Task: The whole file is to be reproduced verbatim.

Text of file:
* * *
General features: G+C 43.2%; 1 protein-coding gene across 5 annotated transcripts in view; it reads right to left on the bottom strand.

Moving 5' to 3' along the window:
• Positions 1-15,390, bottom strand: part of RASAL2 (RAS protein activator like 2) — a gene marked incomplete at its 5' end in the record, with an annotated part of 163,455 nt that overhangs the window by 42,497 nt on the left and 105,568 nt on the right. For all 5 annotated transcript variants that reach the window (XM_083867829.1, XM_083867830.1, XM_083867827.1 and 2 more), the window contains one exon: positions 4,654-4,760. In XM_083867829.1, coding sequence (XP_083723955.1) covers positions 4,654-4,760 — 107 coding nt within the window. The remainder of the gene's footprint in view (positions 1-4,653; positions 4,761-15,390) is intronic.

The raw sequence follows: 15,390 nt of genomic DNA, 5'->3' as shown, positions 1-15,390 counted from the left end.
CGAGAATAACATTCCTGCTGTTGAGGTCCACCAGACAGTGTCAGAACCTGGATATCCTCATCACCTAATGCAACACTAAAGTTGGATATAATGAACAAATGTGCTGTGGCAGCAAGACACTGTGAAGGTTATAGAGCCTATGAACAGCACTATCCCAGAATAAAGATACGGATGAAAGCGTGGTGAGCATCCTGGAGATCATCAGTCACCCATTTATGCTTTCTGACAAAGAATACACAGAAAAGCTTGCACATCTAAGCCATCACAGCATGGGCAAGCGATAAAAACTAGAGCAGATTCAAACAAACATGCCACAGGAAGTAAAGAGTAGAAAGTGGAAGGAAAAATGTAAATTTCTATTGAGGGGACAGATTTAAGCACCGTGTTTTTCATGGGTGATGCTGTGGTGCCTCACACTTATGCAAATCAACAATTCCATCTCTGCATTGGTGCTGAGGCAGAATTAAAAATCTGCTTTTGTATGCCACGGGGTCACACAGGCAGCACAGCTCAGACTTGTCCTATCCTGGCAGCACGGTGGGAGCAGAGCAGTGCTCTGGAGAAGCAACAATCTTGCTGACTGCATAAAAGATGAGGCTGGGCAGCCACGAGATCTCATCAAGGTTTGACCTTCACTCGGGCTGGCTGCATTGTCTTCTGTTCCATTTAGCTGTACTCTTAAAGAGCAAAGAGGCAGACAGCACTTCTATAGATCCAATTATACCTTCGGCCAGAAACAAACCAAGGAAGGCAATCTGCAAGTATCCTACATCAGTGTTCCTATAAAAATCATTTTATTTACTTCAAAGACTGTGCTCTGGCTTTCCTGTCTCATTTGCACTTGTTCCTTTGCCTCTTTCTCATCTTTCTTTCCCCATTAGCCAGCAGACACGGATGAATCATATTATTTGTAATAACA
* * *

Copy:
General features: G+C 43.2%; 1 protein-coding gene across 5 annotated transcripts in view; it reads right to left on the bottom strand.

Moving 5' to 3' along the window:
• Positions 1-15,390, bottom strand: part of RASAL2 (RAS protein activator like 2) — a gene marked incomplete at its 5' end in the record, with an annotated part of 163,455 nt that overhangs the window by 42,497 nt on the left and 105,568 nt on the right. For all 5 annotated transcript variants that reach the window (XM_083867829.1, XM_083867830.1, XM_083867827.1 and 2 more), the window contains one exon: positions 4,654-4,760. In XM_083867829.1, coding sequence (XP_083723955.1) covers positions 4,654-4,760 — 107 coding nt within the window. The remainder of the gene's footprint in view (positions 1-4,653; positions 4,761-15,390) is intronic.

The raw sequence follows: 15,390 nt of genomic DNA, 5'->3' as shown, positions 1-15,390 counted from the left end.
CGAGAATAACATTCCTGCTGTTGAGGTCCACCAGACAGTGTCAGAACCTGGATATCCTCATCACCTAATGCAACACTAAAGTTGGATATAATGAACAAATGTGCTGTGGCAGCAAGACACTGTGAAGGTTATAGAGCCTATGAACAGCACTATCCCAGAATAAAGATACGGATGAAAGCGTGGTGAGCATCCTGGAGATCATCAGTCACCCATTTATGCTTTCTGACAAAGAATACACAGAAAAGCTTGCACATCTAAGCCATCACAGCATGGGCAAGCGATAAAAACTAGAGCAGATTCAAACAAACATGCCACAGGAAGTAAAGAGTAGAAAGTGGAAGGAAAAATGTAAATTTCTATTGAGGGGACAGATTTAAGCACCGTGTTTTTCATGGGTGATGCTGTGGTGCCTCACACTTATGCAAATCAACAATTCCATCTCTGCATTGGTGCTGAGGCAGAATTAAAAATCTGCTTTTGTATGCCACGGGGTCACACAGGCAGCACAGCTCAGACTTGTCCTATCCTGGCAGCACGGTGGGAGCAGAGCAGTGCTCTGGAGAAGCAACAATCTTGCTGACTGCATAAAAGATGAGGCTGGGCAGCCACGAGATCTCATCAAGGTTTGACCTTCACTCGGGCTGGCTGCATTGTCTTCTGTTCCATTTAGCTGTACTCTTAAAGAGCAAAGAGGCAGACAGCACTTCTATAGATCCAATTATACCTTCGGCCAGAAACAAACCAAGGAAGGCAATCTGCAAGTATCCTACATCAGTGTTCCTATAAAAATCATTTTATTTACTTCAAAGACTGTGCTCTGGCTTTCCTGTCTCATTTGCACTTGTTCCTTTGCCTCTTTCTCATCTTTCTTTCCCCATTAGCCAGCAGACACGGATGAATCATATTATTTGTAATAACA